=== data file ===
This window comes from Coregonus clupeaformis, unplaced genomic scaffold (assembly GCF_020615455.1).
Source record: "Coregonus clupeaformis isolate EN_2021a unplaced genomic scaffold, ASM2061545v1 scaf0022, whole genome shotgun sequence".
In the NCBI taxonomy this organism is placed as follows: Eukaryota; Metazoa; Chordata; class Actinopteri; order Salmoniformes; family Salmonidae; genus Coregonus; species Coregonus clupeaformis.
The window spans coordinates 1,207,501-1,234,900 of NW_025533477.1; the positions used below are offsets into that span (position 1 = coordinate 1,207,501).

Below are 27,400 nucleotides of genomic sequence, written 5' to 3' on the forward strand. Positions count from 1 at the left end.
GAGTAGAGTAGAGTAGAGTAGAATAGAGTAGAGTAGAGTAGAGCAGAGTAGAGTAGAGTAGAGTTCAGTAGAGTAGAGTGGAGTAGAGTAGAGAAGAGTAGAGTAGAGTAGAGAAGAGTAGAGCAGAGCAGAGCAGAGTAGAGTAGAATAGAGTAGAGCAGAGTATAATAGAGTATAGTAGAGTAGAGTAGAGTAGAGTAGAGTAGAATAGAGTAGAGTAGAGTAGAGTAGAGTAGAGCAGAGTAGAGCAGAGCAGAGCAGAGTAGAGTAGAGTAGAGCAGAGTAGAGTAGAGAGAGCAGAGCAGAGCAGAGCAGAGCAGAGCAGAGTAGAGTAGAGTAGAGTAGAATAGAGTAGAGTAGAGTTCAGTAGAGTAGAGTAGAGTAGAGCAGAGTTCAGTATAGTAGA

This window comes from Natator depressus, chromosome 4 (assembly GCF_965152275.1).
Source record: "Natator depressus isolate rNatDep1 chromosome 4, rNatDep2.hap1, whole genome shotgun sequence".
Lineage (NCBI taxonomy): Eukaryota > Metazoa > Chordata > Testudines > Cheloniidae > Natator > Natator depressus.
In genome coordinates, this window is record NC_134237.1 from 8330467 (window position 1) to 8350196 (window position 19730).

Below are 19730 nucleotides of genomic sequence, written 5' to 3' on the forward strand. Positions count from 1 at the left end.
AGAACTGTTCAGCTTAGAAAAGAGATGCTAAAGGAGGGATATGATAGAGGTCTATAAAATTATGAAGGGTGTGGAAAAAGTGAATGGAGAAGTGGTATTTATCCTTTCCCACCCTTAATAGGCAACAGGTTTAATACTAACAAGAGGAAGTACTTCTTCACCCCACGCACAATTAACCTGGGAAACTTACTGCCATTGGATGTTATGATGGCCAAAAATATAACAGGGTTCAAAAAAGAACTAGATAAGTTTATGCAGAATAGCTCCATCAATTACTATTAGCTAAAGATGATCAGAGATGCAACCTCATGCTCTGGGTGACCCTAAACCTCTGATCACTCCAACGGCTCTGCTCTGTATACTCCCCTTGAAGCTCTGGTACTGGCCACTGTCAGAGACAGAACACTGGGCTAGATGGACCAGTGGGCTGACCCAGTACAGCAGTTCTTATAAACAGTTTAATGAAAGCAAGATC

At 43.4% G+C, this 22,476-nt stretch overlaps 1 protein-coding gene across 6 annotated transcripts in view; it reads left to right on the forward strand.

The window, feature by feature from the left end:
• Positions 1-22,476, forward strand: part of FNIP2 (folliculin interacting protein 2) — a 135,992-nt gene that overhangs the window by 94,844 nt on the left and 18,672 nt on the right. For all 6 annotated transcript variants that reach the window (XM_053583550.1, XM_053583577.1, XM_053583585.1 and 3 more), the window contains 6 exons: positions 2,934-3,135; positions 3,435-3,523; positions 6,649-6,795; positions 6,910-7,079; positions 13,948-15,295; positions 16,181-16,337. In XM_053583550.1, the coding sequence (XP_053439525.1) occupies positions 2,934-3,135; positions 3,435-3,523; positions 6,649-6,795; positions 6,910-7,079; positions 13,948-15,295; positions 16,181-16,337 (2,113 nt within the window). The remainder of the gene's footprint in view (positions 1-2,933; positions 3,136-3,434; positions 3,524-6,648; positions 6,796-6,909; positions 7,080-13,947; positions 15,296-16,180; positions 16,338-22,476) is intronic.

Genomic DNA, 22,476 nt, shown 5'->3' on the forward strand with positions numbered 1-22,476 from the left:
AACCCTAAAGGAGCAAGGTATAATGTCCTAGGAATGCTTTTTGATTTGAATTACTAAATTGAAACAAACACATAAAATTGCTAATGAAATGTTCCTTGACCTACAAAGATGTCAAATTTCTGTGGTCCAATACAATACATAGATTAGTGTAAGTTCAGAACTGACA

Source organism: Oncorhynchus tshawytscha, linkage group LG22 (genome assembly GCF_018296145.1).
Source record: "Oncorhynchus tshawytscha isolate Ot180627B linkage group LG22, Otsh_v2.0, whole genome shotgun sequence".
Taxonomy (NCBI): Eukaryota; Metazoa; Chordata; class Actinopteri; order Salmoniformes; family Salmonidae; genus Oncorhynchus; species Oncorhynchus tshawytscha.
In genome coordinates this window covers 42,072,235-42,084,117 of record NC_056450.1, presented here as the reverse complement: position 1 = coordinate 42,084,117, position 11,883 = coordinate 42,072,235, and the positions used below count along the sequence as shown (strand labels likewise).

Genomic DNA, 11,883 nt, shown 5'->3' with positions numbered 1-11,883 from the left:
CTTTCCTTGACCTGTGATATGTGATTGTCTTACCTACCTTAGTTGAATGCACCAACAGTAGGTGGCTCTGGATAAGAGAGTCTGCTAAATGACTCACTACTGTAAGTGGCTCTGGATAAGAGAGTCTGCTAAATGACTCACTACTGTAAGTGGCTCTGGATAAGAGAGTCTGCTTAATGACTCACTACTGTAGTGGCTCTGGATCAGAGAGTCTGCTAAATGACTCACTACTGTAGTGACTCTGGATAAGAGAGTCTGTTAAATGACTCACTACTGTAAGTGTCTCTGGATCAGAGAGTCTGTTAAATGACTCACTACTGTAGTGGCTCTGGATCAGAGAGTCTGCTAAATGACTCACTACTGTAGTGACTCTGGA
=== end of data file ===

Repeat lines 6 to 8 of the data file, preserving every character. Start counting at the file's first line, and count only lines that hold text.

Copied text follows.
GAGTAGAGTAGAGTAGAGTAGAATAGAGTAGAGTAGAGTAGAGCAGAGTAGAGTAGAGTAGAGTTCAGTAGAGTAGAGTGGAGTAGAGTAGAGAAGAGTAGAGTAGAGTAGAGAAGAGTAGAGCAGAGCAGAGCAGAGTAGAGTAGAATAGAGTAGAGCAGAGTATAATAGAGTATAGTAGAGTAGAGTAGAGTAGAGTAGAGTAGAATAGAGTAGAGTAGAGTAGAGTAGAGTAGAGCAGAGTAGAGCAGAGCAGAGCAGAGTAGAGTAGAGTAGAGCAGAGTAGAGTAGAGAGAGCAGAGCAGAGCAGAGCAGAGCAGAGCAGAGTAGAGTAGAGTAGAGTAGAATAGAGTAGAGTAGAGTTCAGTAGAGTAGAGTAGAGTAGAGCAGAGTTCAGTATAGTAGA

This window comes from Natator depressus, chromosome 4 (assembly GCF_965152275.1).
Source record: "Natator depressus isolate rNatDep1 chromosome 4, rNatDep2.hap1, whole genome shotgun sequence".